He's hanging up his clippers
Vern Stevens is retiring after 46 years at the Y Barber Shop
If you haven't stopped by the Y Barber Shop to get your $7 haircut from Vern Stevens, then you better head in today, gentlemen.
Thursday marks the final day the Metzger resident will wield his trusty scissors, razors and clippers in the barber shop he has owned and operated for 46 years at 6500 S.W. Old Scholls Ferry Road on the eastern border of Beaverton.
Vern's retirement marks the end of an era of an old-school barber shop, where male customers of all ages could count on a warm welcome every day from the easy-going man who arrives at work before the sun even thinks about making an appearance.
For more than four decades, Vern has flipped on the light in the modest shop at 4:30 a.m. The warm glow has served as a beacon to motorists traveling along Scholls Ferry Road and as the sign to his loyal clientele that Vern is at his station and ready to get to work.
Rob Lemke, who lives just up the hill in the Old Scholls neighborhood, has considered it a challenge to meet Vern at the door when he arrives.
Lemke has gone to Vern for the past eight years, sometimes bringing his son along for a turn in the shop's lone barber's chair.
"This has been a good spot for me to come," Lemke said. "It's been nice and convenient. Vern has a pretty loyal clientele here. You see a lot of the same faces. I'm hoping he can't escape this place."
Vern's been pretty tight-lipped about his retirement, even squashing his wife Katherine's plans to throw a surprise party for him at his favorite watering hole, Toby's Sports Pub in Metzger.
"Vern has never liked to be the center of attention," his wife of 47 years said. "He likes to be in the background. He made me promise not to do anything special for him."
On Friday morning, as a steady stream of customers filed into the shop to take their turns in Vern's chair, they were surprised to learn their barber was really hanging up his clippers.
Paul Gorman of Raleigh Hills has gone to Vern for 25 years.
"I like that he's open so early," he said. "It makes it easy because I can come in, watch football and not worry about much of a wait."
Doug Luedloff of Aloha, who has been a customer for 35 years, added, "You can't get a $7 haircut in this town at least not the way Vern does it. I started coming here when I was in high school. It's the only place I've ever gone."
After a little good-natured ribbing about maybe getting a new TV when the new property owner takes over, Luedloff shook Vern's hand.
"I'm sorry to see you go, but I'm happy you're retiring," he said.
During a break in clients, Vern picked up his broom and talked about his time in the shop.
"There's a lot I'll miss, the customers, getting up early in the morning, really a little bit of everything, I guess," he admitted.
Looking back, he doesn't remember what led to him entering the profession after graduating from McMinnville High School.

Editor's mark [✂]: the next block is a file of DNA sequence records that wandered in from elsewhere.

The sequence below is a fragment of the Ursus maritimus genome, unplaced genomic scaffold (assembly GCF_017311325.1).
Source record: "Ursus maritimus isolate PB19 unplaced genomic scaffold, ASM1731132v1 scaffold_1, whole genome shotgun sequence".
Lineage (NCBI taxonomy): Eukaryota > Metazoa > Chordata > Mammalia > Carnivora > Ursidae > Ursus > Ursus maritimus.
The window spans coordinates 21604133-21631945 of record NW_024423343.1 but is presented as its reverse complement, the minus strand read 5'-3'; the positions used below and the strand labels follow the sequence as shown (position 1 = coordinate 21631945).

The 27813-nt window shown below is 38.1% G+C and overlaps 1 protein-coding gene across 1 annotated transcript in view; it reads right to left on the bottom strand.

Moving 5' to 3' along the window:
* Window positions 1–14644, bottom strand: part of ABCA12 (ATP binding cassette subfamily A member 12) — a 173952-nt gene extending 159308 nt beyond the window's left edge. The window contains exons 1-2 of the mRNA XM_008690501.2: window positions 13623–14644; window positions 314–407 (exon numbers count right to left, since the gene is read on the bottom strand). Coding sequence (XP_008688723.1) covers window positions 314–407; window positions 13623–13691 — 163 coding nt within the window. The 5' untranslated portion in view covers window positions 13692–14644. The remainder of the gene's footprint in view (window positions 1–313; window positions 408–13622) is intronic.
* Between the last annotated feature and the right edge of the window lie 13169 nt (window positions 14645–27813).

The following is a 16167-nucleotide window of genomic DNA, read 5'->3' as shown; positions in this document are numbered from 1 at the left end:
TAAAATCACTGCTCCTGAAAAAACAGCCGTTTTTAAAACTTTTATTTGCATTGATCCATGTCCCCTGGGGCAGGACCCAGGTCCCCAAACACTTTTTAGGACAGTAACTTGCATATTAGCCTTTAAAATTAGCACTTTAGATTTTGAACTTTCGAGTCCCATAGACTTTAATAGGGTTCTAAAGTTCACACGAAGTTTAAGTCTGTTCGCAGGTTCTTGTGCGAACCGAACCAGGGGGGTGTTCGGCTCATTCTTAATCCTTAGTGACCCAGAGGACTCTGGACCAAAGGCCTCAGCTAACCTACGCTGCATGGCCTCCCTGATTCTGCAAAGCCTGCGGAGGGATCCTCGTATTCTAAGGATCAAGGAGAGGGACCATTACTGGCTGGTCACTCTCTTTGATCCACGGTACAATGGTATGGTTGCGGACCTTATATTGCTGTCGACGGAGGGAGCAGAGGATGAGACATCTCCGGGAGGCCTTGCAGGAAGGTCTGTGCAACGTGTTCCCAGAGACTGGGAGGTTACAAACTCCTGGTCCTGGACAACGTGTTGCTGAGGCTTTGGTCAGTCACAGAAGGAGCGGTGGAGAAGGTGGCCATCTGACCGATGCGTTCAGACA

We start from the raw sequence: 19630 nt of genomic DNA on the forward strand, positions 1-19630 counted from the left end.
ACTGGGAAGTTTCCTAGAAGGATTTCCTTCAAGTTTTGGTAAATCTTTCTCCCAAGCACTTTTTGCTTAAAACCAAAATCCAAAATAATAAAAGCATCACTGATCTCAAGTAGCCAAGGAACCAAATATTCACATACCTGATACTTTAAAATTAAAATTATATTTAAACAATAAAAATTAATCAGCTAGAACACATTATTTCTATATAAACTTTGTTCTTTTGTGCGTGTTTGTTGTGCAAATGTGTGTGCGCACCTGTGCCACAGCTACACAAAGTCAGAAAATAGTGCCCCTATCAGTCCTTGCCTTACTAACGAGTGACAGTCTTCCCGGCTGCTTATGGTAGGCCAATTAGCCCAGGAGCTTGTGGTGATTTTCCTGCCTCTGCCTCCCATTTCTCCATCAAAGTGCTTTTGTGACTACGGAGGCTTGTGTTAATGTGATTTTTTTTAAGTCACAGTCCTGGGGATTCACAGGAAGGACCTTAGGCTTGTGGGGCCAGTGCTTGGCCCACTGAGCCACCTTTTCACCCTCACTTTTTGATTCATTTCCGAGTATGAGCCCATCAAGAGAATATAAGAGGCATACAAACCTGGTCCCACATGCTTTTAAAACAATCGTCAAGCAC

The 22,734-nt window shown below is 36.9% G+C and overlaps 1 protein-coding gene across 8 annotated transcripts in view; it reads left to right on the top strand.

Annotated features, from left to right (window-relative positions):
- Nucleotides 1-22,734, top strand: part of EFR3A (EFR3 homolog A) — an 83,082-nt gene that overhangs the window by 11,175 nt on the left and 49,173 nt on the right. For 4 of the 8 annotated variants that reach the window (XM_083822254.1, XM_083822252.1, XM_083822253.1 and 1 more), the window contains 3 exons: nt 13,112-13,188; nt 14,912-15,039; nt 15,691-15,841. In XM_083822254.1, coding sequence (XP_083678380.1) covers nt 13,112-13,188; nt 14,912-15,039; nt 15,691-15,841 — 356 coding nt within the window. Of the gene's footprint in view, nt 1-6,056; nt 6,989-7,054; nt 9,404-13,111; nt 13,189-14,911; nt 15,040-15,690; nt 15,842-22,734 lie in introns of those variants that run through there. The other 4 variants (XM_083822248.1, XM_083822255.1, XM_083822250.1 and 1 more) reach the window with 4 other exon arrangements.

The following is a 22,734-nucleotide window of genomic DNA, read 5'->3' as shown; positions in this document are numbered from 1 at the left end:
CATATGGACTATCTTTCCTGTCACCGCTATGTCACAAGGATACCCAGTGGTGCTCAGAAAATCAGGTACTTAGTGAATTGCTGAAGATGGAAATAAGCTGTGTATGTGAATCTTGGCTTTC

He learned the tricks of the trade at Salem Barber College and went on to serve a 15-month apprenticeship with a barber in the Progress area, where the Embassy Suites is now located.
The two barbers planned to open the shop at the Old Scholls Ferry Road location, when a real estate office ran into zoning issues. A couple months in, Vern's partner backed out, and the Y Barber Shop legacy began.
"I like the area, I like the people, and I like the neighborhood, so I just stayed with it," he said.
While men's hairstyle fads have come and gone and returned again, Vern said he's never really minded any style even the mullet.
It's cutting women's hair that he chooses to avoid.
"At one time, I did cut women's hair, but you have to shampoo it and stuff," Vern admitted. "I just don't like all the fuss."
Other than a family trip to the College World Series in Omaha next summer, Vern said he doesn't really have a plan for what he will do with all his spare time now that he won't be reporting to work every day.
"I'm looking forward to it as long as I can keep busy," he said. "You'll have to ask my wife about what the plan is."
Katherine laughed when she heard that statement. "Vern has always done what he wants. His first day off, he says he's going to work in our neighbor's yard."
"I am going to try to be a social director for a little while," she added. "I know he will need to be busy he gets real antsy. I think retirement will be a real shock for him. He really likes his customers, and I don't think he really knows that his customers like him as much as they do."
Katherine, who retired nearly two years ago as a library manager after serving 25 years at Portland Community College, believes Vern is ready for the next chapter in their lives.
"I'm looking forward to having time just to play together," she said. "Vern has always worked hard and all the time. I am excited to have him home."
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